In his farewell address in January 1961, Pres. Dwight Eisenhower famously cautioned the American public to “guard against the acquisition of unwarranted influence, whether sought or unsought, by the military-industrial complex.”
Today it’s routine for critics of wasteful military spending to cite Eisenhower’s warning. Unfortunately, Eisenhower did not warn us that the military-industrial complex would become increasingly malignant as it morphed into less obvious forms.
The “complex” is no longer just “military” and “industrial,” and it has extended far beyond just its congressional branch, which Eisenhower also intended to include.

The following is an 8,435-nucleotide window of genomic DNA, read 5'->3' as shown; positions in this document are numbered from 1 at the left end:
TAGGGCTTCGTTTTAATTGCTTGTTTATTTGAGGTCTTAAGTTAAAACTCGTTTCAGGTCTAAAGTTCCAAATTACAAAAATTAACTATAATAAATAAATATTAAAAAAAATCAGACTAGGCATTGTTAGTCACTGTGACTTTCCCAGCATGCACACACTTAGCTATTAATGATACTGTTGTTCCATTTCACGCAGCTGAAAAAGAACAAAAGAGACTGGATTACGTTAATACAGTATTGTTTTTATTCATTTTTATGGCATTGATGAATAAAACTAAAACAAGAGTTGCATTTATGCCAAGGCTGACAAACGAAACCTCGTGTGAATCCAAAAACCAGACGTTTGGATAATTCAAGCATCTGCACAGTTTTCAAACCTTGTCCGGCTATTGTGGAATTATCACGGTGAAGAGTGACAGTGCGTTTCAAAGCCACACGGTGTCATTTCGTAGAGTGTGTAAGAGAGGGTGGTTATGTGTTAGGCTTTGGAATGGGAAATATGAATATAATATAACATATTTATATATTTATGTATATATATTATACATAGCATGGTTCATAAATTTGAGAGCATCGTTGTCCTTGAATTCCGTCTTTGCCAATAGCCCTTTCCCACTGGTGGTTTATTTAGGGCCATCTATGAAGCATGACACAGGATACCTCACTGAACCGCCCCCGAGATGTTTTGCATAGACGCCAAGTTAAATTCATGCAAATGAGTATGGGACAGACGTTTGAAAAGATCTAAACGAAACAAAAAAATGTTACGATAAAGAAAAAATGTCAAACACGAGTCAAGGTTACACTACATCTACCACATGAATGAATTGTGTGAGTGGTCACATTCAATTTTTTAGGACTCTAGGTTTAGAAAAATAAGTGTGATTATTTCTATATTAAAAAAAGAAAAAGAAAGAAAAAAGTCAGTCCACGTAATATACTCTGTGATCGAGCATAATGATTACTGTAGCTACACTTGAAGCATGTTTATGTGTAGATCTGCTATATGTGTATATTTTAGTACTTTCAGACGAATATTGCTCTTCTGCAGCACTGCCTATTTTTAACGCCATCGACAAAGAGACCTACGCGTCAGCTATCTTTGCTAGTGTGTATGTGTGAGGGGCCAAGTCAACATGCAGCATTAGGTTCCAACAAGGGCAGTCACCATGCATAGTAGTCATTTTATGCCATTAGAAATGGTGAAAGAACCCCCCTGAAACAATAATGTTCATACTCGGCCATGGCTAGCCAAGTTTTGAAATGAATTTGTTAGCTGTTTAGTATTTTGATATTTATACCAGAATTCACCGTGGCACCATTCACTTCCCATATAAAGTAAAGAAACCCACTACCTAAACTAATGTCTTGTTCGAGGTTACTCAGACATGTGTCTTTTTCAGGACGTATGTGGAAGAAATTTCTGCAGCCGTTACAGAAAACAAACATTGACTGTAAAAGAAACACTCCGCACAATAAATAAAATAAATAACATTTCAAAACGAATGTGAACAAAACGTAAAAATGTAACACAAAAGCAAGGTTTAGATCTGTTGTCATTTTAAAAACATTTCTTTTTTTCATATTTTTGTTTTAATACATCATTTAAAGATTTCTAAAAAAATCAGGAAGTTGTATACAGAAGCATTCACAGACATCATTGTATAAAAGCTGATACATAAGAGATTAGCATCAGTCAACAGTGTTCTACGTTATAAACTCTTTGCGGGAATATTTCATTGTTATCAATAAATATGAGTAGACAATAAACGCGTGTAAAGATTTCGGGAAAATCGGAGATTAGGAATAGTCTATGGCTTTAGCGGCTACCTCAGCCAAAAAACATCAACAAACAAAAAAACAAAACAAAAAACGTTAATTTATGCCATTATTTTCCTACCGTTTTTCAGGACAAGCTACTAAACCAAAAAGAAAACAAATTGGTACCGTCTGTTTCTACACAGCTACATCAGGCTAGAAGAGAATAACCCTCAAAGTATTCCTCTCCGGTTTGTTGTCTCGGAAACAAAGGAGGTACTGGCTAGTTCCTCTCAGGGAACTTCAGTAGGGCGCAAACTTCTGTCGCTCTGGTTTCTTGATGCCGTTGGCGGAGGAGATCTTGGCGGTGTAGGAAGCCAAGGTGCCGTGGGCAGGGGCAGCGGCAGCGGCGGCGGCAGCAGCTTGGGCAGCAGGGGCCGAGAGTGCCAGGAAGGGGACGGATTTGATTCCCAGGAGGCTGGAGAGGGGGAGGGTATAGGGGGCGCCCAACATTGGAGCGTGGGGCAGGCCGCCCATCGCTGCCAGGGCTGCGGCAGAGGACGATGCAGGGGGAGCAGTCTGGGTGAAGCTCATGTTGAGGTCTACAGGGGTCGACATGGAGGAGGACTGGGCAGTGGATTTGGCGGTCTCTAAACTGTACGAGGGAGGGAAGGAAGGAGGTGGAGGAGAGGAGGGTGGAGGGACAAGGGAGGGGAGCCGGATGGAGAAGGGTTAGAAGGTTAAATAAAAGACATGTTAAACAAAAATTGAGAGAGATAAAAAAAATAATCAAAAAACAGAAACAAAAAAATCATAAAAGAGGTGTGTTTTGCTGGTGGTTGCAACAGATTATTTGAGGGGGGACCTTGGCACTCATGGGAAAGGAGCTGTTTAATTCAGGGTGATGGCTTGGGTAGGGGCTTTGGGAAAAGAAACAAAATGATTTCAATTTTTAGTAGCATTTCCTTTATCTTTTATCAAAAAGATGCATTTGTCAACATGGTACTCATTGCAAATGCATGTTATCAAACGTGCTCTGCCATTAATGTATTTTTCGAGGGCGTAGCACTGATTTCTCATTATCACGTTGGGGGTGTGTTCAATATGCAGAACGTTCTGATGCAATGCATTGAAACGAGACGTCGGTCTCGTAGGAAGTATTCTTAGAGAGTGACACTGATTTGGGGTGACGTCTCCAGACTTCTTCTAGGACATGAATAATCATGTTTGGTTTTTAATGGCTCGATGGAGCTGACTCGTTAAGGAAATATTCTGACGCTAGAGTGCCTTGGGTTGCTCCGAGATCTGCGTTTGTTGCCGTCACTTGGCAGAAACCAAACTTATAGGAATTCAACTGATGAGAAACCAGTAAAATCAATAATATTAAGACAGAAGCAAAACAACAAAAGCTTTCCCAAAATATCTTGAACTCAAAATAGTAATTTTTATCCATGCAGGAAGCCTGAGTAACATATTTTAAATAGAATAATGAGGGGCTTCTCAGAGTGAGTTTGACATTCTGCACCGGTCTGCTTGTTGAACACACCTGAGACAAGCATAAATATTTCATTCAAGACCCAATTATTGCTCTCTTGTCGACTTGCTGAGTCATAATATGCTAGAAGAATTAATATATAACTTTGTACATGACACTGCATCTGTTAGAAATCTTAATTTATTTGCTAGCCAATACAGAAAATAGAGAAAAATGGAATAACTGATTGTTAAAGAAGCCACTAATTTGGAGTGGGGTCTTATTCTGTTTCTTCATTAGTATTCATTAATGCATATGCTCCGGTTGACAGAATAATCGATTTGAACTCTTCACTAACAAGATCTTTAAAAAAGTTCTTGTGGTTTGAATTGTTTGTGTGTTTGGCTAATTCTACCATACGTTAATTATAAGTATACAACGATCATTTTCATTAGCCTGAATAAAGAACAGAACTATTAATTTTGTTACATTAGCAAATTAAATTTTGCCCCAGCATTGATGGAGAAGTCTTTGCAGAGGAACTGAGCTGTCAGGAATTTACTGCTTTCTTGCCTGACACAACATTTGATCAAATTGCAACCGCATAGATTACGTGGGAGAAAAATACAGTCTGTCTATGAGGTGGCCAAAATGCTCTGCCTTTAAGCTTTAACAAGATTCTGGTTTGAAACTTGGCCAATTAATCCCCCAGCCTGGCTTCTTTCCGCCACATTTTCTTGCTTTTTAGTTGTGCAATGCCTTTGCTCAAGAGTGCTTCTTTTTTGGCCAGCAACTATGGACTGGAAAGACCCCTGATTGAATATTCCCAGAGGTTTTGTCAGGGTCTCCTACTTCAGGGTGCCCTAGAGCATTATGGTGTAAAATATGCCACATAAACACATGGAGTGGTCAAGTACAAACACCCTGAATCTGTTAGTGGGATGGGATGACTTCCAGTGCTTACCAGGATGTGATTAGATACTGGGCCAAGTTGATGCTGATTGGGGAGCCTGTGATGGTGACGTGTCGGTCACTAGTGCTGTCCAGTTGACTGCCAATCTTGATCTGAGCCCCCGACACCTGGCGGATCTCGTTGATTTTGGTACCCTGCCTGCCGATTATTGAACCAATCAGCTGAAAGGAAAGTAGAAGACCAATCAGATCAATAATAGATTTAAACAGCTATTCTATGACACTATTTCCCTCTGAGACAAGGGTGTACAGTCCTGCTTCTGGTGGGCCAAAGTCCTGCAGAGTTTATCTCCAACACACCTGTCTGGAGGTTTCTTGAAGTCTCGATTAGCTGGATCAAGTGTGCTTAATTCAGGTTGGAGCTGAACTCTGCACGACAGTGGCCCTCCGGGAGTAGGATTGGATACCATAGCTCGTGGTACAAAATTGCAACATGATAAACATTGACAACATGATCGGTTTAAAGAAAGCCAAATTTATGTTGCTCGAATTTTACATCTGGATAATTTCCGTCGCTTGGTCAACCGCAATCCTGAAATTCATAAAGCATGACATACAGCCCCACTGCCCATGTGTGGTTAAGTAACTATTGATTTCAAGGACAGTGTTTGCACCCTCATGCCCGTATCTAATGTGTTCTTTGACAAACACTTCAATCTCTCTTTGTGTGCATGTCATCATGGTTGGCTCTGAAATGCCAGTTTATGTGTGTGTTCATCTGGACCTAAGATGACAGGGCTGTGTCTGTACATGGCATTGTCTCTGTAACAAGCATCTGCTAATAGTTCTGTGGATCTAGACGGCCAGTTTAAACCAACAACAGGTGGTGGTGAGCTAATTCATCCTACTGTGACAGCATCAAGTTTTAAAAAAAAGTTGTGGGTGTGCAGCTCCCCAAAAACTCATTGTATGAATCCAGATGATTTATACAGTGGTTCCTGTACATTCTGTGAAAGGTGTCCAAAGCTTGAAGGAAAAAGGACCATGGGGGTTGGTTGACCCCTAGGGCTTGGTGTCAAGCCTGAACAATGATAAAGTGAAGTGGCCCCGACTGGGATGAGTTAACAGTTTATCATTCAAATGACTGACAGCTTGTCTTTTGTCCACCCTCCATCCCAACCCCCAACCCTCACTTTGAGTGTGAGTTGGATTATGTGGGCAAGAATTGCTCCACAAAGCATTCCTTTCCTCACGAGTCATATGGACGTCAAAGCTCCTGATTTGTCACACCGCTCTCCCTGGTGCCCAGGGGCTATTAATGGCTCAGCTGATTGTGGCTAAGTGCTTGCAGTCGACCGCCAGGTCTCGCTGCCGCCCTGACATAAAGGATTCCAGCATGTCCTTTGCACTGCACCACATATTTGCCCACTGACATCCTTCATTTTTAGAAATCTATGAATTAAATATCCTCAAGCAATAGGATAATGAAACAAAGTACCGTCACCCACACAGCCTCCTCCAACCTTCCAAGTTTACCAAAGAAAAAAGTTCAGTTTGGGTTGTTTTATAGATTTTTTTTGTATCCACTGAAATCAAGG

It’s now deeply embedded in the fiber of the American political system, academia, the civilian leadership of the Defense Department and—increasingly—the White House itself.
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The military-industrial-complex was on display—but passed without wide notice—on Dec.